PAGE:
Dear Editor,

The 2016-17 year has been an annus horribilis for the SFUO: multiple U-Pass scandals, executives suing and bullying each other, an utter lack of transparency, stripping back most of the GA’s powers without warning, repeatedly violating the constitution, open attacks on the freedom of the press, brutal austerity paired with prolific exec benefits, irregular elections, and the list goes on and on.

The response to the last GA is typical: after it reached quorum for the first time and overturned a massive exec salary hike, the exec chose to belittle the students who showed up, stripped the GA of the few powers it had left, and asked the BOA for an another pay raise.

The SFUO is becoming a corrupt and authoritarian student government. Power is being centralized in the hands of the executive, checks and balances are weakened and close to non-existent, while transparency and the rule of law are shunted aside in the name of the best interests of the federation. Proposed reform and protest that isn’t approved by those at the top of the SFUO is shot down or scorned, while those same ones at the top treat students with patronizing disdain, and then enrich themselves from the public purse.

The SFUO is also becoming a failing student government. Most students spend most of their university lives outside of the little U of O bubble, with the SFUO floating disconnectedly in the distance having little impact in their lives, except for the over $3,000 that it will cost each student by the time they graduate. The SFUO is also failing to have any significant presence in the big issues that students and campus face today, and is losing itself internally in its bureaucracy and poisonous work atmosphere.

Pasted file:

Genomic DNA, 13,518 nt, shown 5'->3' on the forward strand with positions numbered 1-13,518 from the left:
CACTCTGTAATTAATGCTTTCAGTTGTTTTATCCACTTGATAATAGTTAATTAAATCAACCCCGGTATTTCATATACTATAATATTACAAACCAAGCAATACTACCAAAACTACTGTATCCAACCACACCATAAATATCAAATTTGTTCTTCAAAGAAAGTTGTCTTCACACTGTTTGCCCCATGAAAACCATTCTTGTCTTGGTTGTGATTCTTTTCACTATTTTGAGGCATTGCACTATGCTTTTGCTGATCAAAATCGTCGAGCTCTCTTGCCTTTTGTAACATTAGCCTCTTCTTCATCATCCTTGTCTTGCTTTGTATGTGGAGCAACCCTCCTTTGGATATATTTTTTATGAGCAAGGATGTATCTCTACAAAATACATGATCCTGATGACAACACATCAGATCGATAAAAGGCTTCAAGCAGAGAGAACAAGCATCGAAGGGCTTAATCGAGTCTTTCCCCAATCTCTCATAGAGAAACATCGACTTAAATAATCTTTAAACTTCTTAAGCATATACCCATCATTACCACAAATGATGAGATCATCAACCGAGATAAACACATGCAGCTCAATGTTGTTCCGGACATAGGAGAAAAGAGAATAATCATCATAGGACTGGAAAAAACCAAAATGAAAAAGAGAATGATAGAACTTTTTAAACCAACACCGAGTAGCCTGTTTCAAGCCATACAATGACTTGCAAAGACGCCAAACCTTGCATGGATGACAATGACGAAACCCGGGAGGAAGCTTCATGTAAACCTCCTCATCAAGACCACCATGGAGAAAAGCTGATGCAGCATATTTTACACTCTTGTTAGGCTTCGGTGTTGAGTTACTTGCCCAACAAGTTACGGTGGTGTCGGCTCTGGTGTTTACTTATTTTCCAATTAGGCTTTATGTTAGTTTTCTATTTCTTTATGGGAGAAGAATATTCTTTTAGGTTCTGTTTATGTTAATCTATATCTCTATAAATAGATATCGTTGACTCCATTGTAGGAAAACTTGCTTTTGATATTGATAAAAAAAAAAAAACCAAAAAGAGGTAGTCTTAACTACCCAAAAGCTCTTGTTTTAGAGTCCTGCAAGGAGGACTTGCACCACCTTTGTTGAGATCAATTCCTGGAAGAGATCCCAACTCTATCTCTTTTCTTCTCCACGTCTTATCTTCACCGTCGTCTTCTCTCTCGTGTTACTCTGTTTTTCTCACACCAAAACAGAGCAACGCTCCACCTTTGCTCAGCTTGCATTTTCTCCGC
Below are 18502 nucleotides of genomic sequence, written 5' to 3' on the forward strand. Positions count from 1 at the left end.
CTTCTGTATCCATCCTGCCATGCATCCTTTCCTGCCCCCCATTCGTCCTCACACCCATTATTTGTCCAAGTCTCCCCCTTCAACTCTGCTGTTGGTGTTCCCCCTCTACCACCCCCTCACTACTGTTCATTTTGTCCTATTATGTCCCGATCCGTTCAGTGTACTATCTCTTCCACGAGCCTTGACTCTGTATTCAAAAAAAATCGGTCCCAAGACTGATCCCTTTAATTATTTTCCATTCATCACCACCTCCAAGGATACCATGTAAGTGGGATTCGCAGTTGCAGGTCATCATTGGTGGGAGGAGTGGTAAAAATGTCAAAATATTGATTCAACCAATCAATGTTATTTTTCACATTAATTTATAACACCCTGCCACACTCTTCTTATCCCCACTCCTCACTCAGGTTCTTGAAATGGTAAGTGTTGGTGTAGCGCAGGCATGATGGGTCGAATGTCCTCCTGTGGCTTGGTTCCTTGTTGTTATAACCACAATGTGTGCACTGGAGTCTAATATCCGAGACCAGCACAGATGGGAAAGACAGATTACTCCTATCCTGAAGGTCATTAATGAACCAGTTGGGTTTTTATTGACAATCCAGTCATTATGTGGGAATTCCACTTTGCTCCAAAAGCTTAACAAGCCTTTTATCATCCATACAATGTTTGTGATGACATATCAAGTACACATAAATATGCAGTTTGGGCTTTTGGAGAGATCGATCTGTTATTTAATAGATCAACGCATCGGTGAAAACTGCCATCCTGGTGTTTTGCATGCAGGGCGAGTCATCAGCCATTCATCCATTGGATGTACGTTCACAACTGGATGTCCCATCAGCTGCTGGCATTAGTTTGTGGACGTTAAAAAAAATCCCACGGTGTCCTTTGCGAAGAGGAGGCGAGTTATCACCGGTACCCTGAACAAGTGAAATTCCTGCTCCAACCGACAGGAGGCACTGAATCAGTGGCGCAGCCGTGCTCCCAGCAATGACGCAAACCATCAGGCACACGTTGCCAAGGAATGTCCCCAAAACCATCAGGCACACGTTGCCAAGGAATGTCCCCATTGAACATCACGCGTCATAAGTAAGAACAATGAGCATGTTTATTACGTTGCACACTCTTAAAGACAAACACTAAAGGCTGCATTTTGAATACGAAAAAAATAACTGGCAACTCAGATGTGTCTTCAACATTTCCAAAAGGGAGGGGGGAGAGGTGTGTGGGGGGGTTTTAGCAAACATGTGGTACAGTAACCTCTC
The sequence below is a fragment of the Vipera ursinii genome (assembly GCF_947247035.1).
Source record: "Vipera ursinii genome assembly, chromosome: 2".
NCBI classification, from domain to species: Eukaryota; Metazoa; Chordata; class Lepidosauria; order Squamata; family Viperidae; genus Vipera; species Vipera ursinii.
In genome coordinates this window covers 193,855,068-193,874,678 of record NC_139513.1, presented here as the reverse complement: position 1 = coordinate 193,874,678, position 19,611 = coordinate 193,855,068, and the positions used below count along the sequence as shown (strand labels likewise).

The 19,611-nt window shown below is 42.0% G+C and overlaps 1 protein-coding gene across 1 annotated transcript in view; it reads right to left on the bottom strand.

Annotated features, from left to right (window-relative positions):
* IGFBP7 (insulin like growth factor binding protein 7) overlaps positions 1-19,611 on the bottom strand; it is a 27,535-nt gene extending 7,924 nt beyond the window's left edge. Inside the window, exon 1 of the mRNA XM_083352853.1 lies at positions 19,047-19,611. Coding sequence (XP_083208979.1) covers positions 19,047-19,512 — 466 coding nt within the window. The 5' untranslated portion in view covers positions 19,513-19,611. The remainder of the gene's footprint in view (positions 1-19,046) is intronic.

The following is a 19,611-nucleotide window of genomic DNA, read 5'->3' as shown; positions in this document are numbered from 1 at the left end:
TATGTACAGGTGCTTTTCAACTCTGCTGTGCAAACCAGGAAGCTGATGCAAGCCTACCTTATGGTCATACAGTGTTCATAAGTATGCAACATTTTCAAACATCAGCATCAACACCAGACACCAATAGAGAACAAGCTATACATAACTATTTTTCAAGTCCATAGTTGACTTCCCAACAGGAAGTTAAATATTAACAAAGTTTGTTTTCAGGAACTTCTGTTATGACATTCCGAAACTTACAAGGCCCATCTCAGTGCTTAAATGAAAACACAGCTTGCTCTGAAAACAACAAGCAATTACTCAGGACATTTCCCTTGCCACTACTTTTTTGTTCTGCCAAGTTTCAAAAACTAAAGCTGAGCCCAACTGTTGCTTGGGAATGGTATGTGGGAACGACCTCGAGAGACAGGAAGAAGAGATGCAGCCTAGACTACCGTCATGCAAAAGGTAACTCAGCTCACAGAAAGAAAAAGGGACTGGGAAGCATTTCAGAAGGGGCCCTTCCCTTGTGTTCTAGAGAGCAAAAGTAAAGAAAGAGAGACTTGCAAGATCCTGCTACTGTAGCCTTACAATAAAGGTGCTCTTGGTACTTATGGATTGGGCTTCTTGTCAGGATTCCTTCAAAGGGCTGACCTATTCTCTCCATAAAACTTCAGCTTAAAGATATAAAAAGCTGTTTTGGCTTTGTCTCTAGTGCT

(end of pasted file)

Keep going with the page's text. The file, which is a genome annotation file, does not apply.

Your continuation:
It’s long past time to say it clearly and loudly: the SFUO needs radical reform, and it needs it now. Without a democratic students’ revolution of sorts, the SFUO risks slipping into a toxic, expensive, unsalvageable, stagnant irrelevancy. The SFUO is broken, but it is still worth saving, and it needs saving. The alternative is unambiguously bad for all of us in this university community.

That reform needs to throw open the doors to the SFUO, prioritize empowering individual students, and should be based on values of democracy, transparency, and student culture. Above all, that reform needs to be real and solid, not just vague rhetoric. Some of the most important reforms are:

  • Widespread electoral reform, including online voting, the single transferable vote system, and a “None of the above” option on ballots.
  • The creation of the Student Court, as the independent judicial body of the federation.
  • The creation of a Canadian Federation of Students (CFS) Review Committee, a big push for CFS reform (such as directly electing Annual Meeting delegates), and a referendum on CFS membership.
  • The creation of a Student Centre Renewal Committee, to begin planning a new student centre for campus.
  • The creation of a Transparency Review Committee to fix the federation’s lack of transparency and to ensure much greater preservation and access to information.
  • A digital federation fit for the 21st century, including a new website, much better use of social media, and e-petitions.
  • A clubs system that works, including restoring club funding, much more club support, and a Clubs’ Council.
  • A seventh exec position—a VP Student Affairs to manage clubs and services.
  • Strengthening our democratic institutions, including expanding the BOA and giving it a more active role, and reinstating the GA as the highest legislative body.

It’s also time for the SFUO to look into moving beyond incorporation and the corresponding corporatisation of the student movement, and should start fighting for provincial legislation on student governance—an Ontario Student Government Act. 

In 1965, Jock Turcot said that “unity we shall find in our common goals and interests, as students first, as citizens second, and as human beings of the world.”

Never has unity seemed more distant than it is today. And that, more than anything, is the story of the SFUO to date: the loss of vision and of potential. That potential is not lost permanently though, it’s just a matter of finding it once more. Then perhaps the SFUO can finally find the unity, the pride and the spirit that students need.

—Nicholas Robinson, third-year physics student at the U of O